I glare down at my lap.
After the stage lights go dark and I’m untied from the chair, I can’t get off the stage quickly enough. I make a beeline for my happy place, also known as the bar.
The guys surround me, backslapping and laughing like chimpanzees at the zoo. “That was awesome!”
“I’m rethinking this whole marriage thing. If it gets me a f**king show like that, I just might do it.”
“I’ll take those seconds any day. . . . Wasn’t anything sloppy about that brunette!”
A thousand frazzled thoughts race through my head at once, but I put up a solid front.
“It was great.” Talk quickly turns to joining the poker game in the back room. As the others make their way over, Matthew turns back to me, where I’m still sitting at the bar.
“You okay, man?”
I lick my dry lips. “Yeah, I’m good. Just going to finish my drink.”
He nods understandingly and leaves me on my own. Have to admit, I’m a little bit shaky. What was that hard-on all about? Did it happen because the woman grinding on me looked so much like Kate? And most important, do I have to tell Kate about it?
I go from looking at my drink to swallowing it in .5 seconds. There’s no way I’m telling Kate.
Don’t look at me like that. Whoever said honesty was the best policy never lived with a frigging chick. Sometimes, it’s best to keep your mouth shut. Certain things women don’t want to know—things, like this, that will accomplish nothing but upsetting them.
I’m comfortable with my decision . . . until someone taps me on the shoulder.
I turn around to find a pair of big, beautiful brown eyes smiling at me. If my c**k had an elbow, he’d nudge me with it.
She’s changed since the stage show. Or, should I say, covered up. She’s wearing a red, lace, knee-length nightie, with matching high heels. It’s actually pretty conservative for a place like this. Close up, I note that her skin is creamy white and clear—with almost no makeup. Her hair is still down, straight and shiny, and soft looking.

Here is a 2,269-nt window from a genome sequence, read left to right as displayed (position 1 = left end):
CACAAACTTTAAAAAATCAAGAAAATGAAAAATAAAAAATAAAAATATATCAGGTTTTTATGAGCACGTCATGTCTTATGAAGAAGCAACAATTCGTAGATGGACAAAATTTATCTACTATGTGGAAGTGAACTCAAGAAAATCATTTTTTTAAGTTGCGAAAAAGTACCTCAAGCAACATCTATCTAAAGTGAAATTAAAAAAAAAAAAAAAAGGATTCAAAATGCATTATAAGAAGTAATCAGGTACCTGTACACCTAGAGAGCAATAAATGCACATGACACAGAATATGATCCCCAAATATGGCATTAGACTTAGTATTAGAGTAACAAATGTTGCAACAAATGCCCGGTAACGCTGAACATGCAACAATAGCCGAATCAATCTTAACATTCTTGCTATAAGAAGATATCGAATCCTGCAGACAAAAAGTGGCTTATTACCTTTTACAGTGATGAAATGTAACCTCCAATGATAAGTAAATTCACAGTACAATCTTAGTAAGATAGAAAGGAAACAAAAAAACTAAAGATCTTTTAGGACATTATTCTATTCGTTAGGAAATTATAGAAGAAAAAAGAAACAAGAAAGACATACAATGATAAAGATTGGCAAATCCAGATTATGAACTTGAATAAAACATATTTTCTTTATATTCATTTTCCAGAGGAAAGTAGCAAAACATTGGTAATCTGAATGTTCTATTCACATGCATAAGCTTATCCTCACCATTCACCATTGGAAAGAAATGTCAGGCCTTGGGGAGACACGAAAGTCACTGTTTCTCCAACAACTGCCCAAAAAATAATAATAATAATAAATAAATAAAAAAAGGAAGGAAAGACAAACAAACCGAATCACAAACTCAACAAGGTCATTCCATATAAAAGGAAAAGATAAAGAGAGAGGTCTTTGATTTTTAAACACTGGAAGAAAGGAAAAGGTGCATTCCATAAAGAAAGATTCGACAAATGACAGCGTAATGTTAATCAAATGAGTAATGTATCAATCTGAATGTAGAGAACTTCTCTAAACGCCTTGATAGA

She greets me with a cheery “Hi.”
“Are you having fun tonight?”
I motion to the bartender for another. “Sure, it’s . . . super.”
Lily sits—uninvited—on the stool next to mine. “I’m glad. I wanted to make sure you enjoyed the show, because I’m new here. I only started a few weeks ago.”
The revelation surprises me. “Never would’ve guessed. You’re a natural.”
Her smile gets wider. “Wow, you’re so sweet.” Her voice drops to a whisper, as if she were about to spill top-secret information. “But I’m not really a stripper, you know.”
I look around the room. Then I look her up and down. “Is it some elaborate game of make-believe?”
She laughs. “I’m a student, actually. This is my last year at the University of Nevada.”
I remark drily, “A student stripping her way through college? How very stereotypical of you.”
She rolls her eyes. Not unlike the way Kate does frequently. “I waitressed at Hooters for a year. But with the economy the way it is, they had cutbacks. And I got let go last month.”
“I always thought tits and ass were recession-proof.”
She shrugs and sips her drink. “Didn’t we all.”
I toy with the napkin on the bar, feeling Lily’s eyes appraising me. “What?”
“You just . . . you’re nothing like the other grooms I’ve seen in this place. They acted like I was their last meal before the execution. But you’re different. It’s nice.”
Although she seems sincere, I’m suspicious of the nice-girl-just-trying-to-get-by act. Strippers get na**d for money—that’s the job. They get more money if the customers like them—if the stripper can make them feel they’re special. Different. “I don’t do this for just any guy,” they say, and—bam—before the loser knows it, his whole paycheck is down the drain.
Or up the crotch, in this case.
Lily puts her hand on my leg, and she starts to rub—moving higher and higher. “How about we go in the back for a private dance? I’ll even do you for free. It’ll be my pleasure.”
What’d I tell you? Can I call them, or can I call them?
I stop her wandering hand with my own. “I can’t.”
She leans toward me and tries again. “Sure you can.”
But I hold my ground. “I could. But I won’t.”
She stops, finally getting the point. Looking a little confused, she asks, “Do you have one of those crazy, controlling fiancées? The kind that makes you promise no lap dances, even at your bachelor party?”
I shake my head. “Not at all. I don’t think she’d be pissed. But . . . I think she’d be hurt.”
That’s what no one tells you about being in love. Sure it’s grand and amazing and feels f**king fantastic. But there’s stress too. Obligation. Responsibility. The knowledge that someone else’s happiness—someone who means so much to you—can be made or destroyed by the choices you make. By the things you do.
Or in my case, the things you don’t.
“I’ve done that before—made a bad call. Hurt her. And I’m determined not to ever do it again.”